They have won the Volvo Ocean Race and taken the 24-hour world record in the process, but for the Ericsson 4 pair of Brad Jackson and Stu Bannatyne this win brings another accolade. The two watch captains have now entered the history books by joining Mark Christensen as the only men to have won this event three times.

Both men cut their teeth under Grant Dalton's leadership onboard New Zealand Endeavour in the 1993-94 event, scooping three of the six legs en route to winning the maxi class.

And then, in the 2001-02 race, New Zealander Bannatyne, 38, collected his second win in three races as part of John Kostecki's illbruck crew.

Jackson, 41, levelled the score with his compatriot in the last race, sailing as watch captain in Mike Sanderson's all conquering ABN AMRO ONE crew.

This win under Torben Grael means both men have claimed three wins from five races, equalling the tally of fellow New Zealander Christensen, who bagged a hat-trick from four races with successive wins in 1997-98 (EF Language), 01-02 (illbruck), and 05-06 (ABN AMRO ONE), after taking fourth on his debut in 1993-94.

"Very nice to win this one," said Bannatyne, who now holds wins in the Maxi, Volvo 60 and Volvo 70 classes. "They were all tough, this race always is. This was probably the hardest race that I've done. Just a combination of all the different legs; the length of the legs; how severe some were. The boats were so extreme to sail and on top of all that the racing has been so close with all the other boats. It was really hard work.

"I have to stress it's a total team effort. The whole thing started with Ericsson committing very early to doing this. We had good resources, committed early, got the right people and from there on all the right decisions were made."

Jackson added: "You try to be involved in good teams: you get involved with good teams and that gives you a good chance of getting a good result.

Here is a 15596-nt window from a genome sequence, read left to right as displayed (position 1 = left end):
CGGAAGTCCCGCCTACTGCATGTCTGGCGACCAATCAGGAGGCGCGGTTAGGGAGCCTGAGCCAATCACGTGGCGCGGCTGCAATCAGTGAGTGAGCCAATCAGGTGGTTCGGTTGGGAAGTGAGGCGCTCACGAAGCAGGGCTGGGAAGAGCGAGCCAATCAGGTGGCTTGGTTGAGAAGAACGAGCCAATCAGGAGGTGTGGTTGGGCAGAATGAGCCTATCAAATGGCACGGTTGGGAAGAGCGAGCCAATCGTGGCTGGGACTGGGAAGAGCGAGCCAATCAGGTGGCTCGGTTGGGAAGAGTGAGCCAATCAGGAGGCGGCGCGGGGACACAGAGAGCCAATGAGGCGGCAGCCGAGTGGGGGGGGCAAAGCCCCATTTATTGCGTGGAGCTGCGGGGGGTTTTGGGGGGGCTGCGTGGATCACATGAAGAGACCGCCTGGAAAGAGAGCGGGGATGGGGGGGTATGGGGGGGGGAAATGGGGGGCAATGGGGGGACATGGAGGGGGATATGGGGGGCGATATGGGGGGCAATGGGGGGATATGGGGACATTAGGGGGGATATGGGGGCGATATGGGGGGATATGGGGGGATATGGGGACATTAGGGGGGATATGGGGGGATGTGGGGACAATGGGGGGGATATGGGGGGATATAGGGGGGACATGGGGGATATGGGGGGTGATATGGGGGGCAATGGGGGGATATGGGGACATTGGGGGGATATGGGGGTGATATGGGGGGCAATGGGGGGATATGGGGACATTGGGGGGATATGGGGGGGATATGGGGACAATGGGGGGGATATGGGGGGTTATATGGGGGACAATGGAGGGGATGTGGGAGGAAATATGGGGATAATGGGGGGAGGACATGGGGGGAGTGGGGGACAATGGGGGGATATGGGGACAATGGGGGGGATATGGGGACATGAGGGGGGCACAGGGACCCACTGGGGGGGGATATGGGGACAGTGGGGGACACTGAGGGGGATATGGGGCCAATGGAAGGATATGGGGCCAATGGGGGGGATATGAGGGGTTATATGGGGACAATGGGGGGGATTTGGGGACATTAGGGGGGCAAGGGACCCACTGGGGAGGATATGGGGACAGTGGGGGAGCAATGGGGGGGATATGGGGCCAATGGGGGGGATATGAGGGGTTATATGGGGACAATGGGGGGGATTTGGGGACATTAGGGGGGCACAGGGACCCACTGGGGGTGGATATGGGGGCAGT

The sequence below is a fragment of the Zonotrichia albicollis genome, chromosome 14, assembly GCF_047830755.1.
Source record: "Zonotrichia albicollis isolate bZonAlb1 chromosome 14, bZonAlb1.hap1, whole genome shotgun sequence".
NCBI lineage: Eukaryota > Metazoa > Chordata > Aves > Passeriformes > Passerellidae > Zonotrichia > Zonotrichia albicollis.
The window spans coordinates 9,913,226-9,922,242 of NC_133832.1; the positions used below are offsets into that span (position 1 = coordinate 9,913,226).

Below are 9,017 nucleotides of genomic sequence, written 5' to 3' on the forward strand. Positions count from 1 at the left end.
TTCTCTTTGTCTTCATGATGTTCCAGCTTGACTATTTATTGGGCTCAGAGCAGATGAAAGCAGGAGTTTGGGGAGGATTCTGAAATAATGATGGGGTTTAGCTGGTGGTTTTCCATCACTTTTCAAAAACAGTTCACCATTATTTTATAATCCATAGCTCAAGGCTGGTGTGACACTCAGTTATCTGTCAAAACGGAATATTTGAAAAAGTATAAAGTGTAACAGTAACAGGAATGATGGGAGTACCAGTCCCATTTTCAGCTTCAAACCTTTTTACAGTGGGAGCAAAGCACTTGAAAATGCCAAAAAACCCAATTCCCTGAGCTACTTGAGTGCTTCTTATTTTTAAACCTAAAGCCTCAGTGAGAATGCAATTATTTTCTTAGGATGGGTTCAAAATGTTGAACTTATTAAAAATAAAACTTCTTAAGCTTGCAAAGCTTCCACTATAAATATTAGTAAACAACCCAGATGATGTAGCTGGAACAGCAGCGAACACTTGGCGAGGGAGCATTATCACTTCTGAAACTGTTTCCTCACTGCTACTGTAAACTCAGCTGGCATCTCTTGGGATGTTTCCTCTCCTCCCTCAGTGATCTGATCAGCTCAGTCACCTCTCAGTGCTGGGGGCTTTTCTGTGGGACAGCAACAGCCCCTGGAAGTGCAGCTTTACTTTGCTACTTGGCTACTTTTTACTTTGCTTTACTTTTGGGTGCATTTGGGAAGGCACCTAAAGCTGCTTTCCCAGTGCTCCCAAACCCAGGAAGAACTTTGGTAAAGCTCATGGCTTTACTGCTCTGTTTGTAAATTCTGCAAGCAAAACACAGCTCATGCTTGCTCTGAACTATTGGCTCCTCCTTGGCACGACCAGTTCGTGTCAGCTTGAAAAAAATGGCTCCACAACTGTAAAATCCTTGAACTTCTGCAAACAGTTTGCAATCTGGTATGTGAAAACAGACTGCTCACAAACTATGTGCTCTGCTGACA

"The wins are all very different. The first I was brand new, my first race. I was in a good team with a bunch of good guys. The second one we were probably the underdogs and it was a good feeling to end up winning pretty easily.

"This one my role has probably been a little different, different responsibility. Pretty satisfying; a bit of a relief that we have won it. I think some of the things, like 24-hour record have been the highlight and there have been some pretty good stages along the way.

"We are pretty solid and don't muck things up too often. We are always there and we have good boat speed too. It's always nice to win things, but I don't really think about those kind of records."

Grael paid tribute to both men. He said: "They have done it before and have great experience which has great value on a race like this.

"Sailors like that add a lot of strength to the team. They have a very good sense of how long and how far we push without risking too much which is probably one of the big reasons we have not had problems with our boat."

Elsewhere onboard, Tony Mutter and Dave Endean, who were both part of the ABN AMRO campaign, have now become multiple winners.

Mutter said: "ABN was different because we clearly had a massive advantage speed-wise. It has been harder here because the fleet has been so much closer. The win is very satisfying in that regard.

"You get differences in all campaigns. This time was a little different onboard because we had so many different cultures onboard. Sure, that means we didn't all get on all of the time, but we are professional, you make allowances. Because we had a common goal we were able to achieve it together.

"This is a team of extremely good yachtsmen and we have done well."

Endean added: "I've been lucky to be part of two good campaigns with good people. We have prepared the right way, learnt the limitations of the boat and been able to make the most of it."